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        The principal products included in the Diagnostic Products segment are:

    immunoassay and clinical chemistry systems, including ARCHITECT® and ABBOTT PRISM®;

    assays used for screening and/or diagnosis for drugs of abuse, cancer, therapeutic drug monitoring, fertility, physiological diseases, and infectious diseases such as hepatitis and HIV;

    the m2000™, an instrument that automates the extraction, purification, and preparation of DNA and RNA from patient samples, and detects and measures infectious agents including HIV, HBV, HCV, HPV, and CT/NG;

    the Vysis® product line of genomic-based tests, including the PathVysion® HER-2 DNA probe kit; the UroVysion® bladder cancer recurrence kit; and the Vysis ALK Break Apart FISH Probe Kit, the only FDA-approved companion diagnostic to Pfizer's approved non-small-cell lung cancer therapy XALKORI®;

    informatics and automation solutions for use in the laboratory;

    a full line of hematology systems and reagents known as the Cell-Dyn® series; and

    the i-STAT® point-of-care diagnostic systems and tests for blood analysis.

        In addition, under a distribution agreement with Celera Group, the Diagnostic Products segment exclusively distributes certain Celera molecular diagnostic products, including the ViroSeq® HIV genotyping system and products used for the detection of mutations in the CFTR gene, which causes cystic fibrosis.

        The Diagnostic Products segment's products are subject to competition in technological innovation, price, convenience of use, service, instrument warranty provisions, product performance, long-term supply contracts, and product potential for overall cost-effectiveness and productivity gains. Some products in this segment can be subject to rapid product obsolescence or regulatory changes. Although Abbott has benefited from technological advantages of certain of its current products, these advantages may be reduced or eliminated as competitors introduce new products.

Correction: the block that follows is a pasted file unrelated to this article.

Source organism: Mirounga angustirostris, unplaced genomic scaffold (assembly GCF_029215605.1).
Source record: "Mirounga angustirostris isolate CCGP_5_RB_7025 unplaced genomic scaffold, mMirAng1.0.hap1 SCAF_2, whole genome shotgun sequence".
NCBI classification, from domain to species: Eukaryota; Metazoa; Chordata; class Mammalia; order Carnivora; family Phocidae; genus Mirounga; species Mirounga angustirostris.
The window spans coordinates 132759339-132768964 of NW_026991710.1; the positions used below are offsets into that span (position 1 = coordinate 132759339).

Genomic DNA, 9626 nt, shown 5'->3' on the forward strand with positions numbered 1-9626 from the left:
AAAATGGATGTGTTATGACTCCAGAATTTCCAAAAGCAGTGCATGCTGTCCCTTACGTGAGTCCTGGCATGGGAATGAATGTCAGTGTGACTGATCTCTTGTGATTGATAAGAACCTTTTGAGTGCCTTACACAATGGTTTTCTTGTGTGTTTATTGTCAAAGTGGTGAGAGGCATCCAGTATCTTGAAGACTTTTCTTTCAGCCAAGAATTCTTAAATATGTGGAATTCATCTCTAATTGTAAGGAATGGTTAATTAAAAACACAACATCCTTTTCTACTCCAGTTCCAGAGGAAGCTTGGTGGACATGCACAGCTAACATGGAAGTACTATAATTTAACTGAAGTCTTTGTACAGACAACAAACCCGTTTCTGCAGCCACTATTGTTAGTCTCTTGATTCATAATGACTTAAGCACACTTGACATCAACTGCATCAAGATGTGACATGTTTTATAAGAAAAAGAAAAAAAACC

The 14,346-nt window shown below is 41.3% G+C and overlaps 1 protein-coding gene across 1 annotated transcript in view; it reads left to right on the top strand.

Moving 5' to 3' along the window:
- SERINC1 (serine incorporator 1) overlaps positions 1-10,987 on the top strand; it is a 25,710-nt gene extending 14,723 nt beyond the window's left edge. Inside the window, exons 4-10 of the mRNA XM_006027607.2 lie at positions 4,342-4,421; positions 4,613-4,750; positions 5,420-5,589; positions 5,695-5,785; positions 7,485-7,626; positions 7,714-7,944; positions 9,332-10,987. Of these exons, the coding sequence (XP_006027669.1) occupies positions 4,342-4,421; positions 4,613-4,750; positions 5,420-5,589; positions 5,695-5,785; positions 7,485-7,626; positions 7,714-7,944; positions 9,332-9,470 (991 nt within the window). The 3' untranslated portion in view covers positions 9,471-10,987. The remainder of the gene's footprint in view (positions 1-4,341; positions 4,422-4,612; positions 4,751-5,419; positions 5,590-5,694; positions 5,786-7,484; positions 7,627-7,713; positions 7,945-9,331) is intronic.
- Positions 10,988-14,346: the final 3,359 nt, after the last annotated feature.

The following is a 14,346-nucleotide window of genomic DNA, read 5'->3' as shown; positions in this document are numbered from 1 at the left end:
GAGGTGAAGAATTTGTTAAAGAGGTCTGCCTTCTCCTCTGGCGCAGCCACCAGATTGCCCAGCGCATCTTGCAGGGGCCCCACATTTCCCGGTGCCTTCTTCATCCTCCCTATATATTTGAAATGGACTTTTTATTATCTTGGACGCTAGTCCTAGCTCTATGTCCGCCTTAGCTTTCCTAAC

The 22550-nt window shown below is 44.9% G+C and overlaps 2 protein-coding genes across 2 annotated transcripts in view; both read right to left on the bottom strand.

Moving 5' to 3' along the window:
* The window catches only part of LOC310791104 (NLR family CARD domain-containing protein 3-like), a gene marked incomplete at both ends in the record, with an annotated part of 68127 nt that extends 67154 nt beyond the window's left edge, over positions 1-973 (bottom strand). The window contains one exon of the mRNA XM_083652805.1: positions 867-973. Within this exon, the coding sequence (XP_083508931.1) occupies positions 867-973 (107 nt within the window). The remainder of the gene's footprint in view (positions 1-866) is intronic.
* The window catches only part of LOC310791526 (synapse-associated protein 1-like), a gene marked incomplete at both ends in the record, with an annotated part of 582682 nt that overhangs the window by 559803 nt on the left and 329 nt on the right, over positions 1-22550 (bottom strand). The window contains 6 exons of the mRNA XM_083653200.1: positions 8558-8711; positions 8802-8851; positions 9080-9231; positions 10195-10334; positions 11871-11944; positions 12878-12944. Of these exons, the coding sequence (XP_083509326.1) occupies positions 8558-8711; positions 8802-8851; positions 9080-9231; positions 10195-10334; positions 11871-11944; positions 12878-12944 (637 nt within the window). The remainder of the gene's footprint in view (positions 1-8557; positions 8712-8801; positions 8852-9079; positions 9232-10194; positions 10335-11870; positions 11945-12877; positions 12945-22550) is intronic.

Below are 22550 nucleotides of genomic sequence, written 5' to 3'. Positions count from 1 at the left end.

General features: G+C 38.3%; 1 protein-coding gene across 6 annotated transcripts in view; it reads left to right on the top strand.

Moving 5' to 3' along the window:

Nutritional Products

        These products include a broad line of pediatric and adult nutritional products manufactured, marketed, and sold worldwide. These products are generally marketed and sold directly to customers and to institutions, wholesalers, retailers, health care facilities, government agencies, and third-party distributors from Abbott-owned distribution centers or third-party distributors.

        The principal products included in the Nutritional Products segment are:

    various forms of prepared infant formula and follow-on formula, including Similac®Advance®, Similac® Advance® with EarlyShield®, Similac®, Similac® with Iron, Similac Sensitive®, Similac Sensitive® RS, Similac Go&Grow®, Similac® NeoSure®, Similac® Organic, Similac Special Care®, Similac® Total Comfort®, Isomil® Advance®, Isomil®, Alimentum®, Gain®, and Grow®;

    adult and other pediatric nutritional products, including Ensure®, Ensure Plus®, Ensure® Muscle Health, Ensure® (with Nutrivigor®), Glucerna®, Glucerna® Hunger Smart®, ProSure®, PediaSure®, PediaSure Sidekicks®, EleCare®, Juven®, Abound®, and Pedialyte®;

    nutritional products used in enteral feeding in health care institutions, including Jevity®, Glucerna® 1.2 Cal, Glucerna® 1.5 Cal, Osmolite®, Oxepa®, Freego (Enteral Pump) and Freego® sets, and Nepro®; and

    Zone Perfect® bars and the EAS® family of nutritional brands, including Myoplex® and AdvantEdge®.

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        Primary marketing efforts for nutritional products are directed toward securing the recommendation of Abbott's brand of products by physicians or other health care professionals. In addition, certain nutritional products sold as Gain™, Grow™, PediaSure®, PediaSure Sidekicks®, Pedialyte®, Ensure®, Zone Perfect®, EAS®/Myoplex®, and Glucerna® are also promoted directly to the public by consumer marketing efforts in select markets.